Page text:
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The Best Android devices and trends of 2011

December 31, 2011 | by Andrew Kameka

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Today is the last of 2011, and it was quite a year for Android. Looking back at where Android was 365 days ago and where it is now, it’s pretty incredible. Most of the things that we asked for in our 2011 wish list – a new version of Android, a better class of tablet, and inter-connected devices – actually came true. We’re still wondering what 2012 might bring.

Before we cross over into the new year, and now that we’ve already covered the worst products and trends that affected Android users this year, it’s time to look at the best. Below is a list of some of the things that we found most pleasing for Android in 2011. Got beef with a particular selection or want to add to the list? Well, that’s why we have a comments section.

11. Android accessories on the rise

Since the G1 debuted in late 2008, it hasn’t been easy finding audio accessories compatible with Android phones. Heck, even case choices were limited to what you’d find in a carrier store. But the number of case makers supporting Android greatly increased in 2010, and so did the number of accessory makers. Home security systems, automobiles, cable and television set-ups, and home audio systems like Sonos were all big improvements over the options available a year ago. That momentum will carry over into even more options in 2012.

 

10. HTC Sensation

HTC released a phone of almost every variety and flavor. Some had 3D, some had a simplified version of Sense, and some even had a dedicated Facebook button. But of all the HTC phones released in 2011, the Sensation was at the head of the class. The Sensation had HTC’s signature premium-feel and strong spec sheet to go along with it. Add in Sense 3.0 running on top of Gingerbread, and you’ve got one of the brightest spots in sea of Android phones. Let’s hope HTC makes more Sensational phones and less ChaCha’s in 2012.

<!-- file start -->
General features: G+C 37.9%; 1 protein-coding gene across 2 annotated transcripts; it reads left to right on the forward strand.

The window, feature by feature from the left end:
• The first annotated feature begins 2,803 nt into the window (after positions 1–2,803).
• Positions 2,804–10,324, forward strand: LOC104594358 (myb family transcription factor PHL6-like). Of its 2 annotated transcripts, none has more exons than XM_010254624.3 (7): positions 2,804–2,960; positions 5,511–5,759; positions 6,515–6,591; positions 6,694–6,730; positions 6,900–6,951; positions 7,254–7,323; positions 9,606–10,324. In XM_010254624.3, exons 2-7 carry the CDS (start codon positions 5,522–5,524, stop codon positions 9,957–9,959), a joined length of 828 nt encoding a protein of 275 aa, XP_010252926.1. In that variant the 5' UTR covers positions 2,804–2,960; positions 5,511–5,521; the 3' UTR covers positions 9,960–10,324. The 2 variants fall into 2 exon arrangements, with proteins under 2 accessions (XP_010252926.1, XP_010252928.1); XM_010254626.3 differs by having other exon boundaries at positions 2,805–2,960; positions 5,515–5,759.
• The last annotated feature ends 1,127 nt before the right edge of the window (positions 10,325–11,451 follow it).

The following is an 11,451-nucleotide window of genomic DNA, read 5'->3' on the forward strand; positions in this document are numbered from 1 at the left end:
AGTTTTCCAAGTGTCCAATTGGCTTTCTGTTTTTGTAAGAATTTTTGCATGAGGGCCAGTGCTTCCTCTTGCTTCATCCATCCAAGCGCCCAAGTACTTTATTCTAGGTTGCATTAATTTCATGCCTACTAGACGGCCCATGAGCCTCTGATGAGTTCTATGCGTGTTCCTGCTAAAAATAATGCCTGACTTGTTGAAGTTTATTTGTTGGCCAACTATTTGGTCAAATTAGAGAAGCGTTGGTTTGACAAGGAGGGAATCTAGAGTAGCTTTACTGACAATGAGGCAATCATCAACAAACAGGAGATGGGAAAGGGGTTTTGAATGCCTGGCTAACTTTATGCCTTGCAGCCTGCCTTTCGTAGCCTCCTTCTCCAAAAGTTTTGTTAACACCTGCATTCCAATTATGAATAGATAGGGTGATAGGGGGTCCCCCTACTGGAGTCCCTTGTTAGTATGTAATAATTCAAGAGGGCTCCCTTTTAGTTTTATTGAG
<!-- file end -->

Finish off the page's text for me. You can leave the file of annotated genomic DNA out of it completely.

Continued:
9. Processor Growth

2011 was the year of the core. NVIDIA introduced the first Tegra 2 dual-core Android tablets and then did the same with phones. Texas Instruments followed-up with its OMAP, Qualcomm with its Snapdragon, and Samsung had its Exynos. These chipsets brought serious computing power to the table and really pushed devices further than expected. We even saw NVIDIA Tegra 3 bring a quad-core processor late in the year. It hasn’t been a completely smooth ride, but multi-core processing raised the bar for what phones and tablets could do.

 

8. Motorola Droid RAZR

For all the grief that we’ve given Motorola – and rightfully so – over the years, Google’s biggest acquisition of the year knocked it out of the park with the Droid Razr. Combining its two biggest brands of all-time, Motorola introduced a phone that is simultaneously functional, stylish, and durable. Even the NotBlur UI that was previously a pain in the neck was actually fairly good and had some beneficial enhancements. While we aren’t the biggest fans of the device’s screen, the Droid Razr is otherwise one of the best phones released this year.

 

7. Angry users affect change

If there was one positive to take away from 2011, it was that a vocal crowd with digital pitchforks could force companies to admit their mistakes and change course. Whether it was a small thing like Verizon abandoning its $2 payment processing fee, or a major coup like getting companies to acknowledge potential privacy breaches or the uncomfortable nature of Carrier IQ, the online mobs inspired change. One of the biggest ways this worked was in pushing manufacturers and carriers to be more dedicated to updates. HTC put in extra effort to support Gingerbread on the HTC Desire after initially saying it wouldn’t, Sony Ericsson committed to bringing ICS to its entire 2011 Xperia line-up, and HTC provided options to unlock the bootloader on select models. You can’t win them all, but it was good to see rabble-rousers push companies to do better.